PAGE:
Organisations investing in training to support business growth across the West Midlands have defended a Government-run apprenticeship scheme.Senior partners at law firm FBC Manby Bowdler, which has offices in Wolverhampton Shropshire and other parts of the West Midlands, have been using the Government’s Apprenticeship Levy since 2017 to grow its core staff across legal and non-legal positions.
Charlotte Clode, Training Partner for the firm, said it had and continues to add tremendous value to the firm’s ambitious plans for growth.
The comments come after claims by the Managing Partners Forum (MPF) that the scheme is unfavoured by many organisations.
According to MPF, 42 per cent of professional services firms said they had yet to receive anything back from paying the levy, which was introduced by the Government to drive up the number of apprenticeships and fund the recruitment of skilled young people.
A further 60 per cent of firms surveyed, said the levy had complicated learning and development activities.
However, Charlotte said the firm’s experience of the scheme had been nothing but positive.
It works with Midlands provider In-Comm Training to provide a range of apprenticeship opportunities for young people across its offices in Wolverhampton, Redditch and Birmingham Shrewsbury, Telford, Bridgnorth and Church Stretton.
She said: “We’ve embraced the Apprenticeship Levy by employing both legal and non-legal apprentices.
“We have apprentices working in IT, marketing, finance, compliance and our continuous improvement team – all recruited and supported in their development by In-Comm.
“Whilst we understand the issues some businesses may have faced with the levy, we have decided to embrace apprenticeships and utilise the levy monies to grow our own staff across a number of positions.
“All of our apprentices have been a credit to the firm and fitted in well with existing team members, adding real value to the firm from the moment they began.”
In-Comm Training, which operates three academies in Aldridge, Bridgnorth and Shrewsbury, believes that whilst there are complexities surrounding the levy, there are still opportunities – however businesses have to come forward to ensure that standards reflect their actual training requirements.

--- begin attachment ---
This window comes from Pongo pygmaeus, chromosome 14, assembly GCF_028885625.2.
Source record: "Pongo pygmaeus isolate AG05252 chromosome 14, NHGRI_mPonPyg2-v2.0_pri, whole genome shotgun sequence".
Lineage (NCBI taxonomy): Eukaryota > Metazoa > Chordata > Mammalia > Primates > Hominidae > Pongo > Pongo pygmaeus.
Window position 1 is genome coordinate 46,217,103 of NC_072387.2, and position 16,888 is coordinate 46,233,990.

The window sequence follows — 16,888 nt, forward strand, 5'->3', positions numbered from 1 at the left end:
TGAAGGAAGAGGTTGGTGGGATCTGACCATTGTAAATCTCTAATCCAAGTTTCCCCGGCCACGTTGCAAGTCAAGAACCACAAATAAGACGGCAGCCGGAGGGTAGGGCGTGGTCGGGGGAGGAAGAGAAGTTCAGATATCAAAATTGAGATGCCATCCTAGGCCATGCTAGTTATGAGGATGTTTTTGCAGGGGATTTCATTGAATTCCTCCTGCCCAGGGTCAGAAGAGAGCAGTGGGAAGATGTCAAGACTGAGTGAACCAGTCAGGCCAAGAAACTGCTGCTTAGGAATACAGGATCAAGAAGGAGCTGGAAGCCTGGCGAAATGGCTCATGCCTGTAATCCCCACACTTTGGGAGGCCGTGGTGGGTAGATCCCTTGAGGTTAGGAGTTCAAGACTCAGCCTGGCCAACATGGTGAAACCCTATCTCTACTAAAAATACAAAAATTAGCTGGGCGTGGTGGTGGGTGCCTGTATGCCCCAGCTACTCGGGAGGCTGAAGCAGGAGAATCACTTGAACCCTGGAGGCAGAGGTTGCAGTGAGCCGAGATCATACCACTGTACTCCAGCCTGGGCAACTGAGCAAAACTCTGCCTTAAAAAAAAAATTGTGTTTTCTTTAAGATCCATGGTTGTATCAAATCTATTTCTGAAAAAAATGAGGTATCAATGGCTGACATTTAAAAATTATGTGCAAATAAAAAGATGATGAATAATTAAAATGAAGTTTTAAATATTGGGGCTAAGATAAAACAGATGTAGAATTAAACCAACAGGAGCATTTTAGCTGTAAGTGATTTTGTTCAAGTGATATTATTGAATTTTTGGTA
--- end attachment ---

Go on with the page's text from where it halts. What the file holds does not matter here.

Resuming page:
Managing Director Gareth Jones explained: “Firms need to get on board to drive the National Apprenticeship Standards so that they are developed to meet current and future skills/job needs.
“Organisational needs analysis can help with this and identify opportunities where companies can use their levy spend to meet demand for more leadership and management training or even Degree Apprenticeships.”
He continued: “FBC Manby Bowdler is a great example of how employers can get more involved. Its innovative and proactive approach has seen it become a vocal sounding board for skills development in the West Midlands and, as a result, it has enjoyed a number of operational benefits from investing in apprenticeships.
“This includes engaging with Business Improvement Practitioner Apprenticeships and introducing six sigma techniques to help strip out waste from processes, improve the customer experience and adding profit straight to the bottom line.”
The annual In-Comm Training Barometer, which is designed to test the business world’s appetite for training, revealed that 83% of firms are still committed to taking on the next generation of workers despite issues around the UK leaving the EU.
Nearly three quarters (72%) of companies have already put aside budget to recruit apprentices over the next twelve months, with a surprising number of businesses (60%) stating they feel the Apprenticeship Levy is working.